The second option, the EFFI TWIN, differs from the EFFI DUO by adding an extra six way valve to the system. This allows the same operation as the EFFI DUO with the added ability to regenerate the spent catalyst on one reactor while the other performs standard activity testing.

Does the Effi Microreactor comes with any optional features?

The EFFI reactor can be updated to run with many different possible configurations. For example, if a reaction requires liquid reactants it is advisable to flow the liquid from the bottom of the reactor instead of from the top. Adding a six way valve to reverse the flow ensures complete wetting of the catalyst bed.

Additionally, adding a calibrated volume loop with a selection valve allows for characterization of the catalyst at high pressure by the pulse chemisorption technique.  This option is called the Micro Catalyst Characterization and Testing Center (MCCTC).

Which are the main industries which benefit from using this instrument?

All research centers that develop catalysts for the oil refineries, catalyst manufacturers, chemical engineering laboratories, pure chemical schools, petrochemistry industries and many others.

In which countries do you currently distribute of the PID Effi Microactivity Reactor to? Are there any plans to expand the distribution to other areas of the world in the future?

Micromeritics/Particulate Systems distributes the EFFI worldwide except for in Spain, France, Brazil, and India where PID Eng & Tech. has direct sales.

Where can our readers find out more information about the PID Effi Microactivity Reactor?

At you can find informative videos, brochures, application notes, publications, and journals with additional information about the EFFI microreactor.

Simon Yunes

About Simon Yunes

Simon Yunes received his B.S. degree in Chemistry from the Central University of Venezuela.  He received both his M.S. and Ph.D. degrees in Physical Chemistry from Catholic University of Louvain, Louvain-La-Neuve, Belgium.

Simon is recognized worldwide for his contribution to the field of adsorption and the application of adsorption techniques to the characterization of solids, particularly catalysts.

Simon joined Micromeritics in May 1984, where he held the position of Senior Application Scientist, conducting experiments on adsorption, assisting the development of new products and writing application notes. His primary function at Micromeritics was to support customers worldwide with their applications, and to find or assist in developing new technologies to meet the needs of customers.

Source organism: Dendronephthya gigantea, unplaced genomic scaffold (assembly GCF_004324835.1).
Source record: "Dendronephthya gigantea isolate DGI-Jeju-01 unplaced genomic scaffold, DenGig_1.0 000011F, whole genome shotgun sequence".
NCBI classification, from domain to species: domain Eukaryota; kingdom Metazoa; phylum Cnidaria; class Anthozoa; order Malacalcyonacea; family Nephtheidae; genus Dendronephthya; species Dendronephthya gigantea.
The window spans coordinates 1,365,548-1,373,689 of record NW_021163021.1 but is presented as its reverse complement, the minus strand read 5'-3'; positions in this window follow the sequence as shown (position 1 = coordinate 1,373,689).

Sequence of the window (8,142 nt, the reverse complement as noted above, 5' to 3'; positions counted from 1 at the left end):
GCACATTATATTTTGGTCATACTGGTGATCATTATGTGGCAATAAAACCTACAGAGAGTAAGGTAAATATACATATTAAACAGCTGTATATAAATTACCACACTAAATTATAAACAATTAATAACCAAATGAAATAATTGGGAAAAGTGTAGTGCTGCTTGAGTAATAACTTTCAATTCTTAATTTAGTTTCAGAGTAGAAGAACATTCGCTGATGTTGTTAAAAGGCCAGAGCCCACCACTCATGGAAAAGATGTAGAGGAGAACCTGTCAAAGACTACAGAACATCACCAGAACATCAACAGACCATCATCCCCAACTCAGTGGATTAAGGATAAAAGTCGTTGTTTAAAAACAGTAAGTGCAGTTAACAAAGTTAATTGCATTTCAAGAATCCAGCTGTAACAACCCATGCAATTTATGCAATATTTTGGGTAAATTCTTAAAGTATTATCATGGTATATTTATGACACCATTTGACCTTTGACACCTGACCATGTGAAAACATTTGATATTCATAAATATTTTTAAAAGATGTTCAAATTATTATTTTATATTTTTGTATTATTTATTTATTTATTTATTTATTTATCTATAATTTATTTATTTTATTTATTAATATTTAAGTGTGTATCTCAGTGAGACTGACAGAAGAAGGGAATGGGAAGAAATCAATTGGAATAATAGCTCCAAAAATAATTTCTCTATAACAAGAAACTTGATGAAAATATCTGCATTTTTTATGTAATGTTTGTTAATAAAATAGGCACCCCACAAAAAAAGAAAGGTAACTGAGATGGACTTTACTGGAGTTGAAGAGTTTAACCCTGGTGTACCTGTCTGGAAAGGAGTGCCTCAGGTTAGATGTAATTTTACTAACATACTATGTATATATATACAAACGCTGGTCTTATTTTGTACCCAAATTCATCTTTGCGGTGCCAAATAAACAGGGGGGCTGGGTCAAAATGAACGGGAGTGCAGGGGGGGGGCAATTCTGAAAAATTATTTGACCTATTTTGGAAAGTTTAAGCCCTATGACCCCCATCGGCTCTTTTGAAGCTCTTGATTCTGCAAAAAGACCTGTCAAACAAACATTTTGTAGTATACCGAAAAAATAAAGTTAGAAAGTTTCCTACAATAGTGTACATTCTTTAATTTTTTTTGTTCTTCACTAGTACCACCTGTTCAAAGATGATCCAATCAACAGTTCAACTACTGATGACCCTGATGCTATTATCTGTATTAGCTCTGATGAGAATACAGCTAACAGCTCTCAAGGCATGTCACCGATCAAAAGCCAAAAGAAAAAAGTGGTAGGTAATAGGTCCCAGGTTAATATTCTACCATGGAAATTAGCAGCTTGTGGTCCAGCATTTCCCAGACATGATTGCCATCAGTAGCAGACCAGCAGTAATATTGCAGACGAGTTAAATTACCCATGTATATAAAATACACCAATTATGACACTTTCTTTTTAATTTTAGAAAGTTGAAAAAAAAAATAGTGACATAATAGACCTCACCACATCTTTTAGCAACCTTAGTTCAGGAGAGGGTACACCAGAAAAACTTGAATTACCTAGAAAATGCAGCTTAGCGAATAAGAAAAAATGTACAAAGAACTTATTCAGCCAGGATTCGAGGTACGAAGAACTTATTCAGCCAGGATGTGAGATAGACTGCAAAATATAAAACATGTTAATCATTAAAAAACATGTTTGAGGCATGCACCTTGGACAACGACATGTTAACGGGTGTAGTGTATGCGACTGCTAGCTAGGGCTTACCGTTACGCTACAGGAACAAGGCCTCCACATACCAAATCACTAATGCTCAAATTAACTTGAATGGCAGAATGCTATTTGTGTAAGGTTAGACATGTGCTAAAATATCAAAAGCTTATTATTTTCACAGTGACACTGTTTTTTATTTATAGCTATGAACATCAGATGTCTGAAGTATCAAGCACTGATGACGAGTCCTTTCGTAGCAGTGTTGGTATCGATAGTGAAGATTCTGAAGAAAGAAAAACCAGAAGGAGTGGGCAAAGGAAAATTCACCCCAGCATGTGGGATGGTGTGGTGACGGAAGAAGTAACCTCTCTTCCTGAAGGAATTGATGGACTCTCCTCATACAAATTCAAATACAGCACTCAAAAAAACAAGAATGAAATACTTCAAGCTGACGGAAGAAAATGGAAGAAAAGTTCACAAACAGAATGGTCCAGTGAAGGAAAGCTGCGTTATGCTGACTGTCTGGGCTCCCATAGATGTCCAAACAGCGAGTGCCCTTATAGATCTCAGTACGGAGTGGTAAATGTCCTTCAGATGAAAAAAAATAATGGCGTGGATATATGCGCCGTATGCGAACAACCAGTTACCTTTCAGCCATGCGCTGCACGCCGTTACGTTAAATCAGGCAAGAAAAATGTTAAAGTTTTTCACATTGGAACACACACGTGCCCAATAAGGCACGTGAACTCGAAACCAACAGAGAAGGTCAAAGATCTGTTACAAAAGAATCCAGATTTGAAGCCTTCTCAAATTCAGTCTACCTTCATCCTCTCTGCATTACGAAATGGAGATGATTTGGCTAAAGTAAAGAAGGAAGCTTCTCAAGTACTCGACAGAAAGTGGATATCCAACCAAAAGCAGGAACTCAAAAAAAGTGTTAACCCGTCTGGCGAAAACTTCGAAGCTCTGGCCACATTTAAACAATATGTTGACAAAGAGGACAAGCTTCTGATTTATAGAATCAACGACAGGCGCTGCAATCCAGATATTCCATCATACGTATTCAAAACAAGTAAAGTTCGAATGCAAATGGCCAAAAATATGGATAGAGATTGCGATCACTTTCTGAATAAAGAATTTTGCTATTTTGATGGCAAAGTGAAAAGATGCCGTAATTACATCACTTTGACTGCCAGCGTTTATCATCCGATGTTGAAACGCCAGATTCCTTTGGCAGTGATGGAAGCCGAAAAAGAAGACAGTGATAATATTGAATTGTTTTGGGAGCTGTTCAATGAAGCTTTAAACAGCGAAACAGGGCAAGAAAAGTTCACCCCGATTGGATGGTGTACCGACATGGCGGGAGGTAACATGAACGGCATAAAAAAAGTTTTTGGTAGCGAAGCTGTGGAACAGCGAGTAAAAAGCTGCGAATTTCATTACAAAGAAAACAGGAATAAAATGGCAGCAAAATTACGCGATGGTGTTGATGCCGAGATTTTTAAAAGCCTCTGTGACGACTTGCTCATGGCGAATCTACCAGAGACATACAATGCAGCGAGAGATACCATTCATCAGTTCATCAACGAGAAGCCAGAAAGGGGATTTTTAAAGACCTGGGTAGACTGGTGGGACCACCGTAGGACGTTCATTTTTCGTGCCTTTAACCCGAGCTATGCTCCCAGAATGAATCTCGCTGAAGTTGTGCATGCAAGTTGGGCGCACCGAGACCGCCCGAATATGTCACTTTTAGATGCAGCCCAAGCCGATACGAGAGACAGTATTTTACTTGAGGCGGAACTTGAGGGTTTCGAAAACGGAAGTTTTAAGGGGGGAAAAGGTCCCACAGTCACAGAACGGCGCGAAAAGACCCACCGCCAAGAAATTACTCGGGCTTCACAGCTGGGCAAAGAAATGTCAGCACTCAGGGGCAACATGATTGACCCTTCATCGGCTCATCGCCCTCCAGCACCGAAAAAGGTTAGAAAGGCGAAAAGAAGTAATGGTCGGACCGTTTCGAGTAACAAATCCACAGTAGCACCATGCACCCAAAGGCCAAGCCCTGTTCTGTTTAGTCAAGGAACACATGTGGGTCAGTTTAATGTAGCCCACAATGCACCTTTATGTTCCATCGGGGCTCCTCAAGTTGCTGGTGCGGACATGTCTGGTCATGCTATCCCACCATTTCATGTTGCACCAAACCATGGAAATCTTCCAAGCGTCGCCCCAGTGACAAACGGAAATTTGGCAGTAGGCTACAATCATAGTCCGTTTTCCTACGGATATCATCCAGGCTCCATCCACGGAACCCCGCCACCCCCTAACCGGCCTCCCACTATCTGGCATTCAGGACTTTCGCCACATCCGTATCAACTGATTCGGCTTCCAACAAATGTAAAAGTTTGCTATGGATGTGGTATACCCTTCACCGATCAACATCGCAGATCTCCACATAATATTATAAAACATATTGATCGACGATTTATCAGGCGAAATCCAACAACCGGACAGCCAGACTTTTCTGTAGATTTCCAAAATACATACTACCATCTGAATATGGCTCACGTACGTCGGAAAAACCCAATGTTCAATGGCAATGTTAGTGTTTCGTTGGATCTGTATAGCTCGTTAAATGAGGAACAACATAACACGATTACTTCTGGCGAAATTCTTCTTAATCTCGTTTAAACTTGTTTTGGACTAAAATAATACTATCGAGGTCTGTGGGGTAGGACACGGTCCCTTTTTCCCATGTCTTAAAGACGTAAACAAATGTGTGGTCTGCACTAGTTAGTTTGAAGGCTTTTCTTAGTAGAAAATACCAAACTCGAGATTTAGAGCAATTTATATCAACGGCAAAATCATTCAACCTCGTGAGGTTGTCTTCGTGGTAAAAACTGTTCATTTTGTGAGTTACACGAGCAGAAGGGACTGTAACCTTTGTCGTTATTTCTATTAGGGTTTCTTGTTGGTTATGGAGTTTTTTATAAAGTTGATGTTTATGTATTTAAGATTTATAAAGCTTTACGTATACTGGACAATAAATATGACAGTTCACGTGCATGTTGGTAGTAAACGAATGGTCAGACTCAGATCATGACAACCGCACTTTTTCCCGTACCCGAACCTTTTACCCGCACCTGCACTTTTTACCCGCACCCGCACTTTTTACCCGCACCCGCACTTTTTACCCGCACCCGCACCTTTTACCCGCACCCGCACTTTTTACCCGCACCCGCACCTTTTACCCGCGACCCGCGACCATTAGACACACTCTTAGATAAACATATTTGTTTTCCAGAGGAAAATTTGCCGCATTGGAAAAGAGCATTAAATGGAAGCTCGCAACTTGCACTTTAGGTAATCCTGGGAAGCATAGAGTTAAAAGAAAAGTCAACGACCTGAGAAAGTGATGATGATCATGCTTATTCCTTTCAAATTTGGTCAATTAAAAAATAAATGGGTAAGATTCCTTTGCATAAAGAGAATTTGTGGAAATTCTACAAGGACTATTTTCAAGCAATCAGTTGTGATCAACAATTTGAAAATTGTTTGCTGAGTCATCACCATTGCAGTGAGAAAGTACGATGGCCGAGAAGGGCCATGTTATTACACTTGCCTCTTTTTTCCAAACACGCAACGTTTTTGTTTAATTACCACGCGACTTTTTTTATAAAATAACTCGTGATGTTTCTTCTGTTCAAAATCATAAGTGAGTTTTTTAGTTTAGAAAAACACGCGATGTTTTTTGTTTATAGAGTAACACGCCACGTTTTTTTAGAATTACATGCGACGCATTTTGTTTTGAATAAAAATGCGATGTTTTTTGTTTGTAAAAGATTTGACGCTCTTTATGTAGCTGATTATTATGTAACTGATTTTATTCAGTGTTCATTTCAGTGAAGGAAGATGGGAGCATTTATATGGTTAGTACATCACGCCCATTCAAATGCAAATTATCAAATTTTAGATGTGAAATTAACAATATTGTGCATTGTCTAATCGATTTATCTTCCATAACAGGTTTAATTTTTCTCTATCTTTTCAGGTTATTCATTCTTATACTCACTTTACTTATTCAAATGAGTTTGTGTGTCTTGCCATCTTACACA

From 1992 to 1996 Simon managed a Micromeritics laboratory at the Venezuelan Research Institute (IVIC) in Caracas, Venezuela. From 2004 to 2009 Simon supervised the Catalyst Characterization Laboratory at the Venezuelan Petroleum Institute INTEVEP. In September 2009, Simon returned to the Micromeritics headquarters in Norcross, Ga, where his primary responsibility is the support of customers worldwide in their application of Micromeritics technologies.

Disclaimer: The views expressed here are those of the interviewee and do not necessarily represent the views of Limited (T/A) AZoNetwork, the owner and operator of this website. This disclaimer forms part of the Terms and Conditions of use of this website.

Alexander Chilton

Written by

Alexander Chilton

Alexander has a BSc in Physics from the University of Sheffield. After graduating, he spent two years working in Sheffield for a large UK-based law firm, before relocating back to the North West and joining the editorial team at AZoNetwork. Alexander is particularly interested in the history and philosophy of science, as well as science communication. Outside of work, Alexander can often be found at gigs, record shopping or watching Crewe Alexandra trying to avoid relegation to League Two.